Chicago >Attractions > Lincoln Park Conservatory
2391 N Stockton Dr, Chicago, IL | Directions 6061441.925388 -87.635982
Neighborhoods: Lincoln Park, North Side
Lincoln Park Conservatory is one of the most beautiful hidden gems in the city. From Venus Fly Traps to the most tropical, beautiful, foreign plans you've ever seen, this is a not-to-be-missed.
A Gardenscape by Lake Michigan – There are secret gardenscapes near Stockton Drive and Fullerton Avenue, by Lake Michigan at the Lincoln Park Conservatory. You can walk in and wander from a tropical rainforest paradise into the Palm House, then visit the Orchid House and meander to the Flower Showroom. Be ready to look for the goldfish and koi ponds. You will also find exotic specimens and century-old trees at the Lincoln Park Conservatory, a refuge from the urban jungle and a sub-tropical oasis.
Get your dose of nature and forget about everything – Just thinking of this place relaxes me. It is beautiful and warm. There's a palm room, a fern room, and orchid room, and a special exhibit room. Parking is challenging as it's right next to the zoo but if you go during the day when kids are in school it's possible, perhaps up by the Notebaert Nature Museum. There are paid lots and also CTA buses. While you are in the area you can check out the Peggy Notebaert Nature Museum which has a butterfly haven, North Pond nature concervancy, and also the Alfred Caldwell Lilly Pool as long as it's not winter. Enjoy....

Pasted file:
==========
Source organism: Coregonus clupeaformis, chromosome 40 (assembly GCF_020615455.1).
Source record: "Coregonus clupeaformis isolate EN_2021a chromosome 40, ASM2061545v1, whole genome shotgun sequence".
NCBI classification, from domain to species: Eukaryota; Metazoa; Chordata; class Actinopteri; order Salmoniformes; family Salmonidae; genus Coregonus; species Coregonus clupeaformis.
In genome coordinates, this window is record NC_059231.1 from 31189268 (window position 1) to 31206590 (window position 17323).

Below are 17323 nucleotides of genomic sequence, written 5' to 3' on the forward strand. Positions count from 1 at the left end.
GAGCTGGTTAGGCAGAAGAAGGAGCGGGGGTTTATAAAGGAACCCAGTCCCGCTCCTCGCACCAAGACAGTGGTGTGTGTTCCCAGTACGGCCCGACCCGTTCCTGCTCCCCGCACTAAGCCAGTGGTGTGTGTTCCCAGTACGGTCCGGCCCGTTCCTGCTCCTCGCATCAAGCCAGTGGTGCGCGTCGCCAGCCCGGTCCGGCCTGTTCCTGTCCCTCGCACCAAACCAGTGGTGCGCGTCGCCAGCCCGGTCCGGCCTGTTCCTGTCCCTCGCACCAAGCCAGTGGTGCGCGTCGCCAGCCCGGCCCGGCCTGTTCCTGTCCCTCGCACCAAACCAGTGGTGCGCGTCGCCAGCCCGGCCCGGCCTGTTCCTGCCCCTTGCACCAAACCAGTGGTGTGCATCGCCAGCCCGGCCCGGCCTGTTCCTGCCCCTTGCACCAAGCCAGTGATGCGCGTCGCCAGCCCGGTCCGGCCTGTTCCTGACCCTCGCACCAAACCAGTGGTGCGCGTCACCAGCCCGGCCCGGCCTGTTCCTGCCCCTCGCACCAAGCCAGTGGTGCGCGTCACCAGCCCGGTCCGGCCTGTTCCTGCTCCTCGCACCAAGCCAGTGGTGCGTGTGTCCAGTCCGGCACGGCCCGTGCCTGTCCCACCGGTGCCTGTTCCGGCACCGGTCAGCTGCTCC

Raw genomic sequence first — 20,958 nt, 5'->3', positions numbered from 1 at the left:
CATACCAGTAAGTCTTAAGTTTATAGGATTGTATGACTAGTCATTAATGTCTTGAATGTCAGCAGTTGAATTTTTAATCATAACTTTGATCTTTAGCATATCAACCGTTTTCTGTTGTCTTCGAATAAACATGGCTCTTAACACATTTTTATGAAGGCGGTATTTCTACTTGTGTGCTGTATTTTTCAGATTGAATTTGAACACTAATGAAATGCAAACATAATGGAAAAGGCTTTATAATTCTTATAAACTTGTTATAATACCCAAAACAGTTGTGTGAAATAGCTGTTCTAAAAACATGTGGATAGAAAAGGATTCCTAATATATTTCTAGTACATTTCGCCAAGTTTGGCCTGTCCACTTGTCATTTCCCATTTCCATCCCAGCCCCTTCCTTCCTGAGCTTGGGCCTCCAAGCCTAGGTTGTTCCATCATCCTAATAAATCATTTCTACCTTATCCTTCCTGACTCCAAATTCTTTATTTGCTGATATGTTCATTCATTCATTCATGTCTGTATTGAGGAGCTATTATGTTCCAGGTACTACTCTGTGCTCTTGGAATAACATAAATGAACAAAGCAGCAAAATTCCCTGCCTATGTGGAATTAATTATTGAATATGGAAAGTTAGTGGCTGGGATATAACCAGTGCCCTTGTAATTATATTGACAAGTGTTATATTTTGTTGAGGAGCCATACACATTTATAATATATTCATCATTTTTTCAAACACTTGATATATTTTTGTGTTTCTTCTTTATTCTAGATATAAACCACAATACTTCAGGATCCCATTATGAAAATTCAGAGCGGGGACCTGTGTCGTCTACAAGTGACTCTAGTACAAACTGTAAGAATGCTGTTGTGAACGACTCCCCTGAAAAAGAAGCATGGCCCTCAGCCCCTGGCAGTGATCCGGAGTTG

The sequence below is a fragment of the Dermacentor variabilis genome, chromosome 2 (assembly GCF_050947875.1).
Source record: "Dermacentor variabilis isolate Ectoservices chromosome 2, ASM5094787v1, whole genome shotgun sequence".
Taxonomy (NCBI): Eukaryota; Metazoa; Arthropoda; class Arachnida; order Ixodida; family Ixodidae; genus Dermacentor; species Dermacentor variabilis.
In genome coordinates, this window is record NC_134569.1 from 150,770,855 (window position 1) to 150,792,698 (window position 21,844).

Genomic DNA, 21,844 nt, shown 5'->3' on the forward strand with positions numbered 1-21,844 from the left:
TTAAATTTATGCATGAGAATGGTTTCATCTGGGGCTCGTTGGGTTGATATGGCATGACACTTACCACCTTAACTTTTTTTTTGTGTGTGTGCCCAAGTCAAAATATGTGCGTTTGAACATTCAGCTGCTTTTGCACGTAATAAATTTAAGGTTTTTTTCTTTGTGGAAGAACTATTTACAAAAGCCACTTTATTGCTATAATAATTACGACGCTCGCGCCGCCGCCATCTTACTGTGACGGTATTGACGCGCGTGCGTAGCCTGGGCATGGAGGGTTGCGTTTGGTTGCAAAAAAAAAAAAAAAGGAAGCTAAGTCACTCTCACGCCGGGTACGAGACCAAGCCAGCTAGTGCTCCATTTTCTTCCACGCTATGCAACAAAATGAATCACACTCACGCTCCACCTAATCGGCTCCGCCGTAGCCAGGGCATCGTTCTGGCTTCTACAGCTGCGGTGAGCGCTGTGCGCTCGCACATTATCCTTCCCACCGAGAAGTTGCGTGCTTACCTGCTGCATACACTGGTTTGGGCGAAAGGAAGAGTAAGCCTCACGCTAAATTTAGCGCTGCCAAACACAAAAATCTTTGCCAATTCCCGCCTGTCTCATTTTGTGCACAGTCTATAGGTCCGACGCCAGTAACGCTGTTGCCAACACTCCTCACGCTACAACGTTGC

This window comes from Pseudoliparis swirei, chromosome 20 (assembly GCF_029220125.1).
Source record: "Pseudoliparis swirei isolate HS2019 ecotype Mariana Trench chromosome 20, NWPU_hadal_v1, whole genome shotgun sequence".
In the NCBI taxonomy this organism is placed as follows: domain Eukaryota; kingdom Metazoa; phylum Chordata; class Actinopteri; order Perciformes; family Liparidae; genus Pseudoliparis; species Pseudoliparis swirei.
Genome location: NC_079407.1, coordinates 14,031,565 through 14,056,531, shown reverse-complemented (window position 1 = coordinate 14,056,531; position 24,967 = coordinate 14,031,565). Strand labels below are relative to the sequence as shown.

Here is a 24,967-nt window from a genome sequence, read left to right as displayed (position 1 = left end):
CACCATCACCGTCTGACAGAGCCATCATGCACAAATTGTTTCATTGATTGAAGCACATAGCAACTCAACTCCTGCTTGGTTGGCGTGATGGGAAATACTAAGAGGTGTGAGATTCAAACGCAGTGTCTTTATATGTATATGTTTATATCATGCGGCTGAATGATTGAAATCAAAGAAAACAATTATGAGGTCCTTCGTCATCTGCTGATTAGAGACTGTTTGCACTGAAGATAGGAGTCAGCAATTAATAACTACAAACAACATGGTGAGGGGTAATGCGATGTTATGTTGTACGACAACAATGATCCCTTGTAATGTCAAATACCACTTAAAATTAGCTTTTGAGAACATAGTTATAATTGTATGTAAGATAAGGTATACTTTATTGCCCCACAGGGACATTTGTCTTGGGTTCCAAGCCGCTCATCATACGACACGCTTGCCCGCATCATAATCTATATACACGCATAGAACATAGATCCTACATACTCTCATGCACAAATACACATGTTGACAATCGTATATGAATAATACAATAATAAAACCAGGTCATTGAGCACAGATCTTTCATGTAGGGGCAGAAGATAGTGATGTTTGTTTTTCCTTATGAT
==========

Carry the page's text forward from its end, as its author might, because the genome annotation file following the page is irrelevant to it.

It's spring--and blissfully quiet--365 days a year in this old-world, glass-enclosed biosphere. – The Scene
In this contemplative and quiet spot, your mind and feet are free to meander down curving paths past hundreds of towering plant species, from Indonesian banana trees to Mexican ficus, and reflective pools fed by trickling fountains.
Greenery covers practically every inch of the moist three-acre house, including the central palm room (the largest of the rooms) and several sections in back: the fernery, the show house and the orchid room. Most plants in the fernery are more than 100 years old, while the show house is dedicated to seasonal blooms. Across the street are Grandma's gardens, along Stockton Avenue between Webster Avenue and Fullerton.
The conservatory was built in 1893 and still has some of its original plants. At eye level, look for large valves attached to chains that reach to gears in the roof. These are still the primary method of opening ceiling vents.
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